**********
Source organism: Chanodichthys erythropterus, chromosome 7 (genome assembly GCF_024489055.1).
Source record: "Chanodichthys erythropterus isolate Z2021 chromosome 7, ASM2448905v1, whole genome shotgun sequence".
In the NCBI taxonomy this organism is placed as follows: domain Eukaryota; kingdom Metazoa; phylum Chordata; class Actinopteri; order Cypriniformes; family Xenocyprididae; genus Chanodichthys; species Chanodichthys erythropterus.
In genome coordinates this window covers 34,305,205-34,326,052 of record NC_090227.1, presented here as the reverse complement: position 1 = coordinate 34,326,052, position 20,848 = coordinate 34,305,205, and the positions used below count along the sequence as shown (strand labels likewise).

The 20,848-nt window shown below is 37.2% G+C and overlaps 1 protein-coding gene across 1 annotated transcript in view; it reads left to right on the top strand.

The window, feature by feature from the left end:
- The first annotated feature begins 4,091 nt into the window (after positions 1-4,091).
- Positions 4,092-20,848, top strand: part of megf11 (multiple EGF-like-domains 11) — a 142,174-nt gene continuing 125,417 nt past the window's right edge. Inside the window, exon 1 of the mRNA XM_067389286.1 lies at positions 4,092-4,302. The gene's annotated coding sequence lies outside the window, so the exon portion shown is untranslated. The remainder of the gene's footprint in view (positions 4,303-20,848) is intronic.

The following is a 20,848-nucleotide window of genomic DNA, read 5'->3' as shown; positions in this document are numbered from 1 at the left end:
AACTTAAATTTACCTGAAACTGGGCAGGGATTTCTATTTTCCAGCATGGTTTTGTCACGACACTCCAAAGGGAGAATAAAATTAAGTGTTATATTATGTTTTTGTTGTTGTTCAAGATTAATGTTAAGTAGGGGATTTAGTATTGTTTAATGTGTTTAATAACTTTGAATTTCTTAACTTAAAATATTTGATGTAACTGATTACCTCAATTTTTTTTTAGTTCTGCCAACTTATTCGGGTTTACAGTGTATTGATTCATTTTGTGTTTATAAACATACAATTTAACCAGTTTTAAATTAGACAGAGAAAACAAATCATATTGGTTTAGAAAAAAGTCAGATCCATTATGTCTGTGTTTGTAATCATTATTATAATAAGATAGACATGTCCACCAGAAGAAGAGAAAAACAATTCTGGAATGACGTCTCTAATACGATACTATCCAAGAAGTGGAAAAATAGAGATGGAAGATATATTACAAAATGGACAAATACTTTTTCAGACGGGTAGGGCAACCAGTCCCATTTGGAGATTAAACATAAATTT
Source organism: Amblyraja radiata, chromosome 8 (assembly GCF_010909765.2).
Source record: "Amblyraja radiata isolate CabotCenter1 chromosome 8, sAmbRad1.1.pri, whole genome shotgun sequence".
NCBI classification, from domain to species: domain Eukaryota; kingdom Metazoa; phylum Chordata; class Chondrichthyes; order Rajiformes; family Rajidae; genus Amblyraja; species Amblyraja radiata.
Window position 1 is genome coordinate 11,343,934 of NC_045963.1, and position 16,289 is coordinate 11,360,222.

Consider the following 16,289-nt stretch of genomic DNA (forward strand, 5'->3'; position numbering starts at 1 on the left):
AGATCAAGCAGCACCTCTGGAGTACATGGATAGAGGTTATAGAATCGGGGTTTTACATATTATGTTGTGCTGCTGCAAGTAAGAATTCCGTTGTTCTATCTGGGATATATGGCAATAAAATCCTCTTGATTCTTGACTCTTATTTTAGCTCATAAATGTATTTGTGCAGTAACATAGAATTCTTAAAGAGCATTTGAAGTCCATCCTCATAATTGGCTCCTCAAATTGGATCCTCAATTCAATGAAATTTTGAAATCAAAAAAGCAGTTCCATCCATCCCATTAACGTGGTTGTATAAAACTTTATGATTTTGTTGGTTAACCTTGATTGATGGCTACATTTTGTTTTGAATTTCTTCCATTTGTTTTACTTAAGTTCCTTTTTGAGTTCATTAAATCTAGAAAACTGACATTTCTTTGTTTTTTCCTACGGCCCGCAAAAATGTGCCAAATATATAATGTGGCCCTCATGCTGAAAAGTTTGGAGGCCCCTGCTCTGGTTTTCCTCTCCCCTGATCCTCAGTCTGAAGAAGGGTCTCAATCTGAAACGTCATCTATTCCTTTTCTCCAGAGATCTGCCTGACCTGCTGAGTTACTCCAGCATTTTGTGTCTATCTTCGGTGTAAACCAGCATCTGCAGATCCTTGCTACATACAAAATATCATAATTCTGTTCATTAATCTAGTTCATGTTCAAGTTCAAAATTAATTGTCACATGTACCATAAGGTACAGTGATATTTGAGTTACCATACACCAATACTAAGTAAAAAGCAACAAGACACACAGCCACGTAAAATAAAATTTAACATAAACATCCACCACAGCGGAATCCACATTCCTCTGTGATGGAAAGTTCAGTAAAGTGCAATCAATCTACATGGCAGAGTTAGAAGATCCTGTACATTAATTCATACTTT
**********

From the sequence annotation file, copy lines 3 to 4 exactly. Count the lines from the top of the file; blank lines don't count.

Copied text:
In the NCBI taxonomy this organism is placed as follows: domain Eukaryota; kingdom Metazoa; phylum Chordata; class Actinopteri; order Cypriniformes; family Xenocyprididae; genus Chanodichthys; species Chanodichthys erythropterus.
In genome coordinates this window covers 34,305,205-34,326,052 of record NC_090227.1, presented here as the reverse complement: position 1 = coordinate 34,326,052, position 20,848 = coordinate 34,305,205, and the positions used below count along the sequence as shown (strand labels likewise).